Of course, paying a 5% or 10% or 15% monthly roll yield is a huge headwind for the VXX, and not surprisingly it has lost almost 95% of its value since its launch just 25 months ago. With the logarithmic Y axis, the constant decay nature of the VXX is strikingly apparent.
So, the empirical evidence isn't favoring investment in the VXX, but perhaps longs are "not wrong, just early" as the saying goes? Is the market simply anticipating an increase in spot volatility that will eventually vindicate the VXX holders and cause a regime change from contango to backwardation?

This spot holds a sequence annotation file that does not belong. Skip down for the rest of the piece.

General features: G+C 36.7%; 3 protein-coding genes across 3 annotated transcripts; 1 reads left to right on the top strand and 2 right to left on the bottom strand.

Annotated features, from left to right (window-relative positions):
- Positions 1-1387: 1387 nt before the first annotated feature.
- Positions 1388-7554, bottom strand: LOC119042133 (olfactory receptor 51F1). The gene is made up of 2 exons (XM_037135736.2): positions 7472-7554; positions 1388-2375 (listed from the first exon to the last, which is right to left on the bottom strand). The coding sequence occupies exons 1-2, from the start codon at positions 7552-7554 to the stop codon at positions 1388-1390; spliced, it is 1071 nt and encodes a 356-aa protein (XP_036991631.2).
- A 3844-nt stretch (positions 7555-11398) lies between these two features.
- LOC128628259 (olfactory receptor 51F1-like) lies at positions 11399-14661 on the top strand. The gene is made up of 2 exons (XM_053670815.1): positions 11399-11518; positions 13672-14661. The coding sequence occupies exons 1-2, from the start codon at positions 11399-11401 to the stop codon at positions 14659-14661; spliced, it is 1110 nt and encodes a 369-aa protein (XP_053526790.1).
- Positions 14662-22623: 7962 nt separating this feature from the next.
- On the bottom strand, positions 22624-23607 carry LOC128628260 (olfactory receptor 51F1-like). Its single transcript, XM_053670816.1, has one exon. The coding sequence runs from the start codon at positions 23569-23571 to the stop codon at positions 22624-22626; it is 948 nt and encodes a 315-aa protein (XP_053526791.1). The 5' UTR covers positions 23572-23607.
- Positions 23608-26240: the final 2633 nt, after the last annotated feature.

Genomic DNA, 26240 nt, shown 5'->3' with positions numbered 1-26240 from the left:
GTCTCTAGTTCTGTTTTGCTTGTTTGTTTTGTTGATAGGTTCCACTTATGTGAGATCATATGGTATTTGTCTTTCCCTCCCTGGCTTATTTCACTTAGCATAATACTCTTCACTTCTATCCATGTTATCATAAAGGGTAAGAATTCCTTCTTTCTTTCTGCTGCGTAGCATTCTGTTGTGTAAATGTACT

Don't bet on it. According to Yahoo Finance as of this writing, VXX has assets of about $1.44B, suggesting exposure of somewhere between 0 and 1.44B in front month futures and the remainder in second month contracts. Assuming 21 trading days in a month, this implies that somewhere around $68M of month 1 contracts must be rolled into month 2 contracts every day. Based on the past couple weeks of market data, the May and June contracts (current M1 and M2) are trading around $200M to $300M per day, implying that the VXX daily rolling is already becoming 20-30% of the futures market volume, a huge number.
Since the buying and selling of transactions are always in the direction of steepening the futures curve (selling M1 contracts pushing down the futures price of M1, buying M2 contracts, lifting the futures price of M2) the VXX itself may become a structural reason for the very contango that is destroying shareholder value.